Here is a question that haunts America today. The distinguished historian Samuel Huntington has an answer based on founding documents and a national creed. But the answer of a decade ago seems weak, almost feckless, in a nation transformed by demography, educational inadequacy and historical amnesia. I readily admit this “new nation” is a new nation I don’t understand and am at a loss to describe. But try I will in any case.
President Obama’s speech to the nation laid out his plan for a limited attack against Syrian President Assad and his use of sarin gas. He made his case with passion. But in conclusion, he asked Congress to postpone its vote on military action because of an apparent Russian proposal to dispose of Syria’s poison gas in return for the prohibition of U.S. force.
Among baseball’s general managers it is often said that “the best trade is the one that was never made.” Although it is an obvious stretch to international affairs, it might also be said that the best government action is the one that isn’t taken.
The road to the future has been set by the Obama administration. According to a recent global survey of more than 38,000 people in 39 countries, more people see China as eventually surpassing or already having surpassed the U.S. as the world’s leading superpower, notwithstanding the fact that many more people hold a favorable view of the U.S. While it is difficult to assess why people embrace a point of view, the declinist psychology during the Obama years has clearly been a factor in shaping global opinion.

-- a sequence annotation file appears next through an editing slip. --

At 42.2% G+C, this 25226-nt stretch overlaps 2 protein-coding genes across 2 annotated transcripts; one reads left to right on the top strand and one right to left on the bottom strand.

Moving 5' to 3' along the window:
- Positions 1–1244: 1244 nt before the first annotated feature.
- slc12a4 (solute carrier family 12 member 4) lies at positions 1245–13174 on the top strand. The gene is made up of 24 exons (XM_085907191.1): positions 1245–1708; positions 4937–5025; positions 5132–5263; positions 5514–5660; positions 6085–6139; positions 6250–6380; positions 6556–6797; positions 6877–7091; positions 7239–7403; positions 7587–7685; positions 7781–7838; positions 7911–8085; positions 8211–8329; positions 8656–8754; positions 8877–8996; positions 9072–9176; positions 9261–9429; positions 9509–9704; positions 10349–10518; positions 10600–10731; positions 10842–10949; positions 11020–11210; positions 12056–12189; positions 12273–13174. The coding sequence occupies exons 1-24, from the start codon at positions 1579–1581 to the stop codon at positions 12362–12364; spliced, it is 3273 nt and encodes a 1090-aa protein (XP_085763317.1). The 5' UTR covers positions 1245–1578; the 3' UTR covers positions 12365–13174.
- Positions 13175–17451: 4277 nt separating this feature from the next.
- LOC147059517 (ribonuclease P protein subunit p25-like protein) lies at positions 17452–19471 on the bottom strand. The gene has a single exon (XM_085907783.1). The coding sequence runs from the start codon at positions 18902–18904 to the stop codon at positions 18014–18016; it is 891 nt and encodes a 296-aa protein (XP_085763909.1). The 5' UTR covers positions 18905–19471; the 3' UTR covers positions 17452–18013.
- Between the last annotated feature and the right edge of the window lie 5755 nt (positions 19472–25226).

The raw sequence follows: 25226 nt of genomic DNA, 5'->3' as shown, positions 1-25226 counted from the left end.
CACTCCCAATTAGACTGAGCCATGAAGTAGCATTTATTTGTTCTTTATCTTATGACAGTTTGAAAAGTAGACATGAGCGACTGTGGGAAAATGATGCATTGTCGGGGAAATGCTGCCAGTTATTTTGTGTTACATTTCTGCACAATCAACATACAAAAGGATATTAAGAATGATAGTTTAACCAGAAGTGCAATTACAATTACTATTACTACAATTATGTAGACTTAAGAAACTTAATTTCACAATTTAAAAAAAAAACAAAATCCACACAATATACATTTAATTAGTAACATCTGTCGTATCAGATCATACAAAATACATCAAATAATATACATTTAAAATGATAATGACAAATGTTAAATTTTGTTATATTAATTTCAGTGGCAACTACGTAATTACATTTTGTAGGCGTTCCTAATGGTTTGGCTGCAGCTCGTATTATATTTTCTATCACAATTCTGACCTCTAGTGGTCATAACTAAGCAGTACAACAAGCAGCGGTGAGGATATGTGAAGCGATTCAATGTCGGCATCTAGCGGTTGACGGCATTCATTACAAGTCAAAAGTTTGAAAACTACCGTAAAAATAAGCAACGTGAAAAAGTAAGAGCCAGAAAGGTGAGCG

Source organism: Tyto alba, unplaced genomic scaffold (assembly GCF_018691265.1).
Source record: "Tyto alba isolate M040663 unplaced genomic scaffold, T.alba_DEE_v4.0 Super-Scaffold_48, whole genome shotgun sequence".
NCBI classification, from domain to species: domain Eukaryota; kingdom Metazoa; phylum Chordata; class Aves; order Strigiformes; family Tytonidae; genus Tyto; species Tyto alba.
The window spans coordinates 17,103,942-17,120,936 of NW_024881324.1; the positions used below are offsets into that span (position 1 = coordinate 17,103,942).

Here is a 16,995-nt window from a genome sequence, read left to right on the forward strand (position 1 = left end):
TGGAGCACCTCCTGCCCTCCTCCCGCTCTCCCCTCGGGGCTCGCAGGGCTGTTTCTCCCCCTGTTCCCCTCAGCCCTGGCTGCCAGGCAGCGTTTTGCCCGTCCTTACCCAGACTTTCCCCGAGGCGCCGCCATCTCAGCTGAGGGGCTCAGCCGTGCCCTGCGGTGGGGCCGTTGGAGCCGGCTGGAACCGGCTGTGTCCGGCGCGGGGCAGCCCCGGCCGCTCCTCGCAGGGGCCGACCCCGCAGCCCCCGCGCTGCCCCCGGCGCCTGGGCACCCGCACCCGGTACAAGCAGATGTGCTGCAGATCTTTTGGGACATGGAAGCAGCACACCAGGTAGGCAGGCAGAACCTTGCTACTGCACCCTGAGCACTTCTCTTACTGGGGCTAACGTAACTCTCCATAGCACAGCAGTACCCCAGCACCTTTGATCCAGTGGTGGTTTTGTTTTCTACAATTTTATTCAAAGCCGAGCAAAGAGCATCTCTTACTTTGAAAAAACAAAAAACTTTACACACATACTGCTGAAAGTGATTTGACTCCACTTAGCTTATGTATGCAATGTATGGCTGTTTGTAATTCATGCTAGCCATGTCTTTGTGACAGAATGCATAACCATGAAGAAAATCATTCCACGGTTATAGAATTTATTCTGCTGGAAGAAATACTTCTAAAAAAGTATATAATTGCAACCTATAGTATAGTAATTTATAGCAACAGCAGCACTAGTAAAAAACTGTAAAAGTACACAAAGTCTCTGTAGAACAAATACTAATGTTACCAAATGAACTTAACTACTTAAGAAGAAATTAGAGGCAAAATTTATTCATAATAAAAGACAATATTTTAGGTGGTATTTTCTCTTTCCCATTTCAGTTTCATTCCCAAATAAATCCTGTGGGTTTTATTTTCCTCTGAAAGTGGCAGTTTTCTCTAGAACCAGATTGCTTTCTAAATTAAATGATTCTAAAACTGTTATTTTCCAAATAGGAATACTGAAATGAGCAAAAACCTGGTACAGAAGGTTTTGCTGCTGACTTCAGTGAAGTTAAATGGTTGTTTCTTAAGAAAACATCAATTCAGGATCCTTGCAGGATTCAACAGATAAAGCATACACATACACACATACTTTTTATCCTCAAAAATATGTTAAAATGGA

Whether directly or tacitly, nations offer signals about their strength, willingness to act, weakness, and appeasement. At the moment the United States is in a state of “preemptive surrender,” a condition manifest by several recent events.
There was a moment after 9/11 when almost all Americans realized what could be lost to an enemy intent on destroying our people and our institutions. As time has passed, so too has much of this sentiment. Americans may be patriotic, but patriotism is generally not in the forefront of their thinking. There are, however, some Americans who consider any form of patriotic expression jingoism or misguided public sentiment.
According to President Obama “Trayvon Martin could have been me, 35 years ago.” Initially my reaction to his remark is he is playing to his constituents. After all, why not take advantage of the rabble rousing as he has done before. But my acquiescence quickly turned to anger.
President Obama recently noted that “This war, like all wars, must end.” In other words the president is outlining revisions in the legal and moral framework that have guided policies since 2001. Presumably this speech is guided by the president’s belief that we have “turned a corner” in the war with al Qaeda and other terrorist entities. Moreover, the president argued that the 2001 congressional Authorization for the Use of Military Force adopted after the 9/11 attack should be revised and eventually repealed to recognize the diminished capability of al Qaeda as a terror organization.
The skies over Cairo were filled with celebratory fireworks as Egypt’s military officers removed president Mohammed Morsi, suspended the Islamic Constitution and installed an interim government presided over by a senior jurist. But these fireworks could be succeeded by a series of new fireworks that are distant from celebration.